The land is already zoned for mixed-use development.
Kelley said he was "pumped" about the project in a recent interview.
"When you drive up and down the Lee Road area, you see this vacant piece of property. It’s like a missing tooth," he said. "It’s an over $11 million project ... This is just a financial win for everyone involved."
The steps Cleveland Heights took to acquire Lee and Meadowbrook
Gibbon said that the vacant, grass-covered land between Tullamore and Meadowbrook on Lee once was split up into at least five significant parcels, and the city has spent nearly $600,000 over the years to purchase the separate pieces.
Gas stations, Ohio Savings Bank and homes occupied the land before the city acquired it.
Gibbon said the city bought the first parcel from the Clancey Management Corp. for $205,000, and the Cuyahoga County Auditor's office indicates it was transferred in 2001.
"A lot of the (properties) on Coventry were developed that way. We acquired properties when they came on the market and assembled them so that we had a developable lot. This is a technique that we’ve used historically," Gibbon said.
The city also spent $320,000 on three residential parcels, Gibbon said.
The last significant parcel that was once home to Ohio Savings Bank is a more complicated story, Gibbon said.
"Ohio Savings had moved out of its property and had relocated ... because they were getting gas fumes from the ground, so we knew there were substantial problems with the property," Gibbon said.
Ohio Savings sued the gas company (not Clancey's) that previously owned the land, Gibbon said. The city stepped in and "got that ironed out" with a $400,000 grant from the federal government to clean up the land.
Because the city was taking care of the environmental remediation, the deed to the parcel was transferred to Cleveland Heights with no cost to the city, Gibbon said. But the agreement indicated that Ohio Savings could get the property back for anytime at no cost.
"We agreed that we would continue to hold title to the property until Ohio Savings said they wanted it back. Our hope was that we would be able to reach an agreement with the new developer so that we could develop it," Gibbon said.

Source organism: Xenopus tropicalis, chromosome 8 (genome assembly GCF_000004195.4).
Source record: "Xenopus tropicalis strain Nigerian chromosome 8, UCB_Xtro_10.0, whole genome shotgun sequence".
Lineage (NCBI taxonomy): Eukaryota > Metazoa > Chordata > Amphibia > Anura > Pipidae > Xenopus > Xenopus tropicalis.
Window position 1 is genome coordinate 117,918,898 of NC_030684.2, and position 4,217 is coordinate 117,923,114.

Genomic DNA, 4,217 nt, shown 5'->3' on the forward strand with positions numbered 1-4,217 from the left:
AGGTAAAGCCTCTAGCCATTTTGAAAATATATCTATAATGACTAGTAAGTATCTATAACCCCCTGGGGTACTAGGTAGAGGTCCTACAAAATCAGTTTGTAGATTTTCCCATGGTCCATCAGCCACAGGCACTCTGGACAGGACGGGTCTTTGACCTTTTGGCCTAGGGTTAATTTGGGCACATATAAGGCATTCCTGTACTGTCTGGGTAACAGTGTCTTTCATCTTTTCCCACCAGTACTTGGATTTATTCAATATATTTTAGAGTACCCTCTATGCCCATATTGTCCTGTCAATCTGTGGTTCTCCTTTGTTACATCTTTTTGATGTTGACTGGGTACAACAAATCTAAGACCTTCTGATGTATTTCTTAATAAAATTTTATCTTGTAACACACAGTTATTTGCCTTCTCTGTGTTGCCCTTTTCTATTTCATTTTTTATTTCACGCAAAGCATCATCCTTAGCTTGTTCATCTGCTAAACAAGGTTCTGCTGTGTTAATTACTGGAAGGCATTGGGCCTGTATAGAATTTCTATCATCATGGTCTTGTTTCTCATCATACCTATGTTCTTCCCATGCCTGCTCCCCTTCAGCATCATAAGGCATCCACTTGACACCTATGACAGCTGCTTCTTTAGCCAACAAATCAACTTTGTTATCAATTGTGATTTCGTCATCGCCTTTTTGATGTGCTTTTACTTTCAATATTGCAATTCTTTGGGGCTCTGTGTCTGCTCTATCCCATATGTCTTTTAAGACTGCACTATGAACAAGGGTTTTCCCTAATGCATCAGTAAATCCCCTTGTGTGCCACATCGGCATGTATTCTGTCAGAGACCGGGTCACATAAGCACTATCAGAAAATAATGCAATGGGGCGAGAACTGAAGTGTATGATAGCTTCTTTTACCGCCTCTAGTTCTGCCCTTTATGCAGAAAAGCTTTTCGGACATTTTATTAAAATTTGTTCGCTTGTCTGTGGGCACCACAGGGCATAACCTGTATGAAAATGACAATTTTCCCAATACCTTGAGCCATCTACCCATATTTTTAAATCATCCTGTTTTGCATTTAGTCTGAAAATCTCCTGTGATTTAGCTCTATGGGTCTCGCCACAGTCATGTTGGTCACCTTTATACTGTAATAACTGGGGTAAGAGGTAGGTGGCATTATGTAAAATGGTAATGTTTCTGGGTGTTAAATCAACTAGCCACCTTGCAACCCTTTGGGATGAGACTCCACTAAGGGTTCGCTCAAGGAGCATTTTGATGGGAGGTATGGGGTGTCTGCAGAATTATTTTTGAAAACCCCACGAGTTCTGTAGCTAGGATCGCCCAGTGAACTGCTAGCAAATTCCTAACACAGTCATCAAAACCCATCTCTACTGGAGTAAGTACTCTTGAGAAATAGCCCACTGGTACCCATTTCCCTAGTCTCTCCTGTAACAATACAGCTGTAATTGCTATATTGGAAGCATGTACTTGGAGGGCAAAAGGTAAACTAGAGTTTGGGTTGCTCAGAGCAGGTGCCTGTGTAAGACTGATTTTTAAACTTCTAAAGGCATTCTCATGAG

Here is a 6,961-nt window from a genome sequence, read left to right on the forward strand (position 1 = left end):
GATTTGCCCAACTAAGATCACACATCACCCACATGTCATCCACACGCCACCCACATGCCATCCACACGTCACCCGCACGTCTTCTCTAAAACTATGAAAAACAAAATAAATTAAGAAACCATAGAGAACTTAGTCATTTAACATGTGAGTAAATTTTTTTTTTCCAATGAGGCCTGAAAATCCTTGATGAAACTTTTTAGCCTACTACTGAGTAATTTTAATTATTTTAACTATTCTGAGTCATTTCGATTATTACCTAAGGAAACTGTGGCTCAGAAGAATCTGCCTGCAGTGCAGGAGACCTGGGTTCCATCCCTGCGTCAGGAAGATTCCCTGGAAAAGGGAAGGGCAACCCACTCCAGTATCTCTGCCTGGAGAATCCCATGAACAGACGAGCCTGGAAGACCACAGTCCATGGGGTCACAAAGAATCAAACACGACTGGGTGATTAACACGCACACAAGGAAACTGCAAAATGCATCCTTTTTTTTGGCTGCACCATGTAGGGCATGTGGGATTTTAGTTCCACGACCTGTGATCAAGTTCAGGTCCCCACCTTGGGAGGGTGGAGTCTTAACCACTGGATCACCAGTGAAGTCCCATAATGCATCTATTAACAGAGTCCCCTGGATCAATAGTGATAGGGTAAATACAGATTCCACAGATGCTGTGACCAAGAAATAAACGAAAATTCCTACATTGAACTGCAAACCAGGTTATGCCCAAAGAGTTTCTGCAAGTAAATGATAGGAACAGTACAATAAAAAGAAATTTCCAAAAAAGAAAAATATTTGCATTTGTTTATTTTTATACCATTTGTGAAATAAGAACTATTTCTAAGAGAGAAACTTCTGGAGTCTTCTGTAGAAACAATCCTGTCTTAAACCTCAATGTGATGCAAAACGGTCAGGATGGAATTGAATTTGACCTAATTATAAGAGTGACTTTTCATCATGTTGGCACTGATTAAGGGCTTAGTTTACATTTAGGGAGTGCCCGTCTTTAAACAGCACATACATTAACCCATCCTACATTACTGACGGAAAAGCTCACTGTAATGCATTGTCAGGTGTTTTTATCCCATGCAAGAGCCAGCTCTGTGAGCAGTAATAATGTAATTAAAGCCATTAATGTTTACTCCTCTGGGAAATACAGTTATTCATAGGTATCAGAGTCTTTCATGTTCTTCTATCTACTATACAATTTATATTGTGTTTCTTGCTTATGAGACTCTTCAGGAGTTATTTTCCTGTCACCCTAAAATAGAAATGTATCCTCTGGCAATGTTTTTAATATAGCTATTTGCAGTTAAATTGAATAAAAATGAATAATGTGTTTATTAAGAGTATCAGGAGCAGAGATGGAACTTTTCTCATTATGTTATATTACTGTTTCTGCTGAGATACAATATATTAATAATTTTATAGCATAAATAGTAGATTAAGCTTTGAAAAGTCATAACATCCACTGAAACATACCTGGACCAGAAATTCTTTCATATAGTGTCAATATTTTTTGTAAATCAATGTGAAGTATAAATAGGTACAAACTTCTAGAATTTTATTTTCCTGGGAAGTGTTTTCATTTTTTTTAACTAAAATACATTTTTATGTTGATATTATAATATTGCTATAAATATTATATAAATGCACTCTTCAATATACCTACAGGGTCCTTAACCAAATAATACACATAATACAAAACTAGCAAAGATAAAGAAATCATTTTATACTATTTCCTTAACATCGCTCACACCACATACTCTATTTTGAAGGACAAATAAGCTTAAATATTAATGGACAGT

That developer was Neyer Properties, which planned to build condominiums with retail space on the first floor, Gibbon said, adding that it was sometime in 2007.
The deal was that Neyer would be able to develop on the land, and once the building was constructed, Ohio Savings could move in. The city paid Neyer to build the parking deck behind the Cedar Lee Theatre, which opened in November 2007, according to an article in The Sun Press.
Gibbon said the more than 350-space parking structure was "critical to the development," as tenants would need parking spaces, but that it also "benefits the whole commercial area."
But the rest of the development fell through because of the economy, Gibbon said. Just like it had in 2003 with The Coral Company.
In the past four years, the city has had an appraisal completed for the Ohio Savings parcel, which valued the land at $110,000, Gibbon said. In addition, the Ohio Savings parcel was transferred to the government. The city had first dibs on the land and bought it for $60,000 last year.
In November 2011, the city decided to try to develop the land again, and distributed requests for proposal. Kelley said they received three and interviewed the companies, but the Orlean Company's idea was best.
"We got three good things, but this was the one that had the young energy, the young professionals here that will eventually get married, raise their family, have their kids and buy another house in Cleveland Heights."